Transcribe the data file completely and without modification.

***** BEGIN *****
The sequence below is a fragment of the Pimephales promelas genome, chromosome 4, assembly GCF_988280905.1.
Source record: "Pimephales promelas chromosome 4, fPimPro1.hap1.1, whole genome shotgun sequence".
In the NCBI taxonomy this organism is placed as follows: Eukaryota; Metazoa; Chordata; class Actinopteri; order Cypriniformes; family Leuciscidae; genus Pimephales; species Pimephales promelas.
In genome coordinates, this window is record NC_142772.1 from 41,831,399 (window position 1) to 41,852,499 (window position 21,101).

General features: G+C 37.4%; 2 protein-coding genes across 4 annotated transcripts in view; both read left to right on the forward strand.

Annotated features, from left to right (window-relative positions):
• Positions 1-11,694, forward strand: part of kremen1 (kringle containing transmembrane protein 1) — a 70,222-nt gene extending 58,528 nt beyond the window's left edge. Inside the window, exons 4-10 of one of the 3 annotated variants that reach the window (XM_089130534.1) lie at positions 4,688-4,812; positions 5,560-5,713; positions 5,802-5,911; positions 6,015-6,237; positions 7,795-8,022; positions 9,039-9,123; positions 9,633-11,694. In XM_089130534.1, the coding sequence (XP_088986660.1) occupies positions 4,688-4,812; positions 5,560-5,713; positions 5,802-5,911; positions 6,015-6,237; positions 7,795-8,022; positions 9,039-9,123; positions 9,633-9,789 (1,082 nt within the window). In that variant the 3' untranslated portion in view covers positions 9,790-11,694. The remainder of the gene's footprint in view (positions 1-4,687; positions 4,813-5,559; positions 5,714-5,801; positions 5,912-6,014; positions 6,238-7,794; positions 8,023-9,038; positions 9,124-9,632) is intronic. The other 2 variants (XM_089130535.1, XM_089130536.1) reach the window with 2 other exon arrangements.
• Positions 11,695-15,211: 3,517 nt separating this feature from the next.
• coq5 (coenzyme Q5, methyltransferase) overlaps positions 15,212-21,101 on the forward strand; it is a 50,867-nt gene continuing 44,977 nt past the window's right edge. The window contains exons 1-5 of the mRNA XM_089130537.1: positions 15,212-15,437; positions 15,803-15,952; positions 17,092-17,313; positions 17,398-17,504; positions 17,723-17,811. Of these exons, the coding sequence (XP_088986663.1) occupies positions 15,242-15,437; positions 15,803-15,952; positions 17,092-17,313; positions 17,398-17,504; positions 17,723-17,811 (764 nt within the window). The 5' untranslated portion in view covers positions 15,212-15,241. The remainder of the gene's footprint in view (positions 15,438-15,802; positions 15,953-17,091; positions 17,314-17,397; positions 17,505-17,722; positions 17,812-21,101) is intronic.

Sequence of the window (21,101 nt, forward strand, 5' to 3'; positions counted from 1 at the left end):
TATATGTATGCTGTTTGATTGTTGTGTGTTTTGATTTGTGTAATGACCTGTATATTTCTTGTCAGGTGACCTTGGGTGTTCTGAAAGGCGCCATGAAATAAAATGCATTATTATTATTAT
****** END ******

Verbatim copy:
The sequence below is a fragment of the Pimephales promelas genome, chromosome 4, assembly GCF_988280905.1.
Source record: "Pimephales promelas chromosome 4, fPimPro1.hap1.1, whole genome shotgun sequence".
In the NCBI taxonomy this organism is placed as follows: Eukaryota; Metazoa; Chordata; class Actinopteri; order Cypriniformes; family Leuciscidae; genus Pimephales; species Pimephales promelas.
In genome coordinates, this window is record NC_142772.1 from 41,831,399 (window position 1) to 41,852,499 (window position 21,101).

General features: G+C 37.4%; 2 protein-coding genes across 4 annotated transcripts in view; both read left to right on the forward strand.

Annotated features, from left to right (window-relative positions):
• Positions 1-11,694, forward strand: part of kremen1 (kringle containing transmembrane protein 1) — a 70,222-nt gene extending 58,528 nt beyond the window's left edge. Inside the window, exons 4-10 of one of the 3 annotated variants that reach the window (XM_089130534.1) lie at positions 4,688-4,812; positions 5,560-5,713; positions 5,802-5,911; positions 6,015-6,237; positions 7,795-8,022; positions 9,039-9,123; positions 9,633-11,694. In XM_089130534.1, the coding sequence (XP_088986660.1) occupies positions 4,688-4,812; positions 5,560-5,713; positions 5,802-5,911; positions 6,015-6,237; positions 7,795-8,022; positions 9,039-9,123; positions 9,633-9,789 (1,082 nt within the window). In that variant the 3' untranslated portion in view covers positions 9,790-11,694. The remainder of the gene's footprint in view (positions 1-4,687; positions 4,813-5,559; positions 5,714-5,801; positions 5,912-6,014; positions 6,238-7,794; positions 8,023-9,038; positions 9,124-9,632) is intronic. The other 2 variants (XM_089130535.1, XM_089130536.1) reach the window with 2 other exon arrangements.
• Positions 11,695-15,211: 3,517 nt separating this feature from the next.
• coq5 (coenzyme Q5, methyltransferase) overlaps positions 15,212-21,101 on the forward strand; it is a 50,867-nt gene continuing 44,977 nt past the window's right edge. The window contains exons 1-5 of the mRNA XM_089130537.1: positions 15,212-15,437; positions 15,803-15,952; positions 17,092-17,313; positions 17,398-17,504; positions 17,723-17,811. Of these exons, the coding sequence (XP_088986663.1) occupies positions 15,242-15,437; positions 15,803-15,952; positions 17,092-17,313; positions 17,398-17,504; positions 17,723-17,811 (764 nt within the window). The 5' untranslated portion in view covers positions 15,212-15,241. The remainder of the gene's footprint in view (positions 15,438-15,802; positions 15,953-17,091; positions 17,314-17,397; positions 17,505-17,722; positions 17,812-21,101) is intronic.

Sequence of the window (21,101 nt, forward strand, 5' to 3'; positions counted from 1 at the left end):
TATATGTATGCTGTTTGATTGTTGTGTGTTTTGATTTGTGTAATGACCTGTATATTTCTTGTCAGGTGACCTTGGGTGTTCTGAAAGGCGCCATGAAATAAAATGCATTATTATTATTAT